Morale, Welfare, and Recreation programs, non-appropriated fund activities, and other operations necessary to support those activities not affected by a shutdown would continue. Examples of these excepted activities are the operation of dining facilities, physical training, and childcare activities required to support readiness.
Stateside commissaries will follow an orderly shutdown to reduce the number of perishables on hand and properly safeguard equipment and facilities. Overseas commissaries will remain open, including two stores in Guam and one in Puerto Rico. Commissaries in five remote stateside locations remain open: Marine Corps Mountain Warfare Training Center Bridgeport and Fort Irwin in California; Coast Guard Station Kodiak and Fort Greely in Alaska; and Dugway Proving Ground, Utah.
DoD & On-base Schools
DODEA schools and district offices worldwide will remain open. Headquarters and regional offices will be affected by the shutdown. On-base schools will remain open as well.
On-base Child Care
Child Development Centers: Contact your local CDC or installation for details and guidance.
Family Centers & Programs
The Military and Family Life Counseling program will continue uninterrupted. The MFLCs will perform routine functions. If an MFLC cannot access the installation during a shutdown, officials said, they will work offsite until they can access the installation.
Family Support Centers: Staffing will be determined by installation commanders.
Family Advocacy Program: Each service will determine staffing at each installation.
The Military OneSource website and call center will remain fully operational.
Government Agencies That Can Be Affected By A Prolonged Government Shutdown
More than 400 thousand federal employees typically continue to work without getting their scheduled paychecks, including more than 40 thousand federal law enforcement officers working for:
- Federal Bureau of Investigation
- Federal Bureau of Prisons
- Drug Enforcement Agency
- Bureau of Alcohol, Tobacco, And Firearms
- Department of Homeland Security
- Customs And Border Protection
- Transportation Security Administration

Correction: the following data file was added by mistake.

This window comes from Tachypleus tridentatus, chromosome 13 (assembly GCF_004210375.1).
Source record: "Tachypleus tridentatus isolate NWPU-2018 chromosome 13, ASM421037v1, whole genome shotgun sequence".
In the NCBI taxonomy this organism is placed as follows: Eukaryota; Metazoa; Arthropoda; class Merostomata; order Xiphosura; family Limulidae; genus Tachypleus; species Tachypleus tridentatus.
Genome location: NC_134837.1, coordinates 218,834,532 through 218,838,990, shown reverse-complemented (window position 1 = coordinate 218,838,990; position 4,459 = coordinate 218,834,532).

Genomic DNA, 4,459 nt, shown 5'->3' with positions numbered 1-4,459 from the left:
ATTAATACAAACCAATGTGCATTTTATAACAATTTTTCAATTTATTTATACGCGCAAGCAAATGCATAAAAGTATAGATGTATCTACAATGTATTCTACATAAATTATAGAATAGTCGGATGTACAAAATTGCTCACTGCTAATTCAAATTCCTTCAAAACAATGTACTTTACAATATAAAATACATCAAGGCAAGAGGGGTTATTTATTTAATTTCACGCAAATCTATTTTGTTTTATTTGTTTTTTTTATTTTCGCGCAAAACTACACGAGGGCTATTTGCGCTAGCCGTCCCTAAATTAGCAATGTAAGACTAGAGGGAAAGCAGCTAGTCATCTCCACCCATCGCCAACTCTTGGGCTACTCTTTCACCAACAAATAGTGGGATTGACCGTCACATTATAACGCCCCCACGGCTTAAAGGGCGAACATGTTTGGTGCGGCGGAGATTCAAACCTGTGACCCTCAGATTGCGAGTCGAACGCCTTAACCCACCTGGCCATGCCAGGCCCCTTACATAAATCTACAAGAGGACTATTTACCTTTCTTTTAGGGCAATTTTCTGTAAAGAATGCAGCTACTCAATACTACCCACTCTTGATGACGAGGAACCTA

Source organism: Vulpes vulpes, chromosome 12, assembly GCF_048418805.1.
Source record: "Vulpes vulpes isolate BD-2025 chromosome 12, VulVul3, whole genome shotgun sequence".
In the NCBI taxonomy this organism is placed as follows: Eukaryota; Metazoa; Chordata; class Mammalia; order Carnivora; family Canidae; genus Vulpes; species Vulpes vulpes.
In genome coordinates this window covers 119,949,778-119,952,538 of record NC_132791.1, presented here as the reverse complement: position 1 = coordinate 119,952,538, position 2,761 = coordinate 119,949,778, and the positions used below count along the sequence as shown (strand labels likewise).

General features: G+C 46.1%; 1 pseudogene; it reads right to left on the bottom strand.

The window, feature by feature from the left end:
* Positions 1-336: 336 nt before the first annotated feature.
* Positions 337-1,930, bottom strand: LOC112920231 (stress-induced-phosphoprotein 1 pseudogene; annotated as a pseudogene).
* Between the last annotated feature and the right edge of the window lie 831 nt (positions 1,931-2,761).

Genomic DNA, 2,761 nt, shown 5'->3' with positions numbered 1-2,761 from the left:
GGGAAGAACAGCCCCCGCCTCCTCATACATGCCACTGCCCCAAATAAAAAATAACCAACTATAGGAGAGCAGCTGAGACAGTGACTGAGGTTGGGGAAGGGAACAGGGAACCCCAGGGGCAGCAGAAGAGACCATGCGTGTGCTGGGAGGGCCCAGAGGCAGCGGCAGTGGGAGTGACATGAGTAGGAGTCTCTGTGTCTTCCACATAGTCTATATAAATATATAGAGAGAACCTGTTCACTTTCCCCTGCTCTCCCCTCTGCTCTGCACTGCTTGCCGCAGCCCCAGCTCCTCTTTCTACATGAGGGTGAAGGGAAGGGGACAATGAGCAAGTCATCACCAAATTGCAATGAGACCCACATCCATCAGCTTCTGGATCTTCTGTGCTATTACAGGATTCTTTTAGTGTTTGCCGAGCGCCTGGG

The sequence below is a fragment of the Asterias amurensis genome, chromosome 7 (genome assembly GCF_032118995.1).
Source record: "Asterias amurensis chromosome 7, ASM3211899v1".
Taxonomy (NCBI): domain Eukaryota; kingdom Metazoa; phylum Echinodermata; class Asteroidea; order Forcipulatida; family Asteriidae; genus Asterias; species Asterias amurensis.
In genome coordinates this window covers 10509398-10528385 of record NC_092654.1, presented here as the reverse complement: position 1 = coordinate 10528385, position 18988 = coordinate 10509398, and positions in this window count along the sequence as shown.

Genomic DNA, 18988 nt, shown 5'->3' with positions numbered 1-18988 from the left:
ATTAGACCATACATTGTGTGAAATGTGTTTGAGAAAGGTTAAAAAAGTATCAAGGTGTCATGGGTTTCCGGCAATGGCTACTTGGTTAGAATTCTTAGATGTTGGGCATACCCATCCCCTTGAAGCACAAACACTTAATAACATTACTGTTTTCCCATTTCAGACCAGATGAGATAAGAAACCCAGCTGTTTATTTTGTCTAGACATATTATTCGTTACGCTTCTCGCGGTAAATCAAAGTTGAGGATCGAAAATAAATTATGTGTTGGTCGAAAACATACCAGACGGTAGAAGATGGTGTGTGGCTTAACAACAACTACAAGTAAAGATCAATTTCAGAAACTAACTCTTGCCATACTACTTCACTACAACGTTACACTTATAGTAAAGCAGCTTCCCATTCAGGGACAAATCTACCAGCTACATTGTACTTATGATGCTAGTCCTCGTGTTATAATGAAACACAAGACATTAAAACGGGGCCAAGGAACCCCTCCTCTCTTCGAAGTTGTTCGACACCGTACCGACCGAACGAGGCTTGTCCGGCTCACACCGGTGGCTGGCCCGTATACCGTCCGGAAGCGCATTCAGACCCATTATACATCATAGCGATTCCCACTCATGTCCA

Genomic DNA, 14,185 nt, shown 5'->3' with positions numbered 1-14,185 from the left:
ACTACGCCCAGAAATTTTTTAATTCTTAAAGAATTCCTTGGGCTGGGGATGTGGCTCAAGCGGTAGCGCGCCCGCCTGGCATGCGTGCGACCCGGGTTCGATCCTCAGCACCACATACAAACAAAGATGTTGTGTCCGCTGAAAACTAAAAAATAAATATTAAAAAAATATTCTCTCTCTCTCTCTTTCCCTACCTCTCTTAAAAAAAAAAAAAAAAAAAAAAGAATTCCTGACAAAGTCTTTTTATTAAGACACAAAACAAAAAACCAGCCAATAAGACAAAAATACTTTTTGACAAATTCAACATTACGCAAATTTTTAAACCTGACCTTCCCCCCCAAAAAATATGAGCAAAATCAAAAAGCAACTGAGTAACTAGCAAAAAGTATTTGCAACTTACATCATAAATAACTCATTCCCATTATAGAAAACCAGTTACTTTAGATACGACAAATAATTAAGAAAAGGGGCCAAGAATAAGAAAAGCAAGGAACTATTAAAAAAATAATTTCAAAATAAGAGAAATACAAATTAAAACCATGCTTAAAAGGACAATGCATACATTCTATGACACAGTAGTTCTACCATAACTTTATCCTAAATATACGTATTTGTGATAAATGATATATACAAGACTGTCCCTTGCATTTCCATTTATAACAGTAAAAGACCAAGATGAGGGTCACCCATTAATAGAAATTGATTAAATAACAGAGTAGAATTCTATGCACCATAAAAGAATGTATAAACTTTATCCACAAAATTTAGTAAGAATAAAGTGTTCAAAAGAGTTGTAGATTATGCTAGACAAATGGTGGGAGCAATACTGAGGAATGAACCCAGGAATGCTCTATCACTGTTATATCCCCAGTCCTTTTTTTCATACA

Nine Federal Agencies That Are Typically Closed During a Shutdown
- Department of the Treasury
- Department of Agriculture
- Homeland Security Department
- Department of the Interior
- Department of State
- Department of Housing and Urban Development
- Department of Transportation
- Department of Commerce
- Department of Justice
Banks Offer Help To Account Holders Affected By The Shutdown
Various financial institutions often offer to help those who are hurt financially by a government shutdown, but one common thread can be found among all the corporations offering such help; it is not automatic and much depends on the prior relationship the customer has had with the lender.
That means those in good standing with their lenders will likely find much-needed help during the days and weeks without a federal paycheck. But all accounts in this situation are reviewed on a case-by-case basis as public statements by companies like Bank of America and Wells Fargo are any indication.
Those who need financial assistance must reach out to their banks to make arrangements for the programs or special help that may be available at this time; account holders should assume there will be personal loans, loan forbearance, or foreclosure avoidance help until they have made proper arrangements with the creditor(s).
Other Benefits & Services
“Funding for the programs under Titles II, XVI, and XVIII of the Social Security Act will continue, even in the event of a lapse in appropriations,” according to SSA’s contingency plans announced in past budget impasse situations.
TSA, Air Traffic Control and Mail Services
These services and other services considered essential will continue, although some employees of those agencies may still be furloughed.
National Parks & Museums
These facilities will be closed during a government shutdown.
Consular operations, including visa and passport services, domestically and abroad, will remain open as long as sufficient fees support operations. The embassies and consulates overseas will continue providing routine and emergency U.S. citizen services. If a domestic passport agency is located in a U.S. government building affected by a lapse in appropriations, the facility may become unsupported and, therefore, unavailable to the public. We refer you to GSA for questions about domestic facilities. Up-to-date information on passport operations may be found at Travel.State.Gov.
Gun permits from the ATF, and other national permits will be unavailable.
Tips for Making it Through a Government Shutdown
- Apply for a no-interest loan or payroll advance from your bank. Many banks, especially military-affiliated banks offer this during a shutdown.
- Avoid taking out a payday loan which often includes a very high interest rate.
- Check with your creditors to see if they will freeze payments during a shutdown.
- Be frugal; purchase only “need,” not “want” items.
- Utilize military discounts and coupons.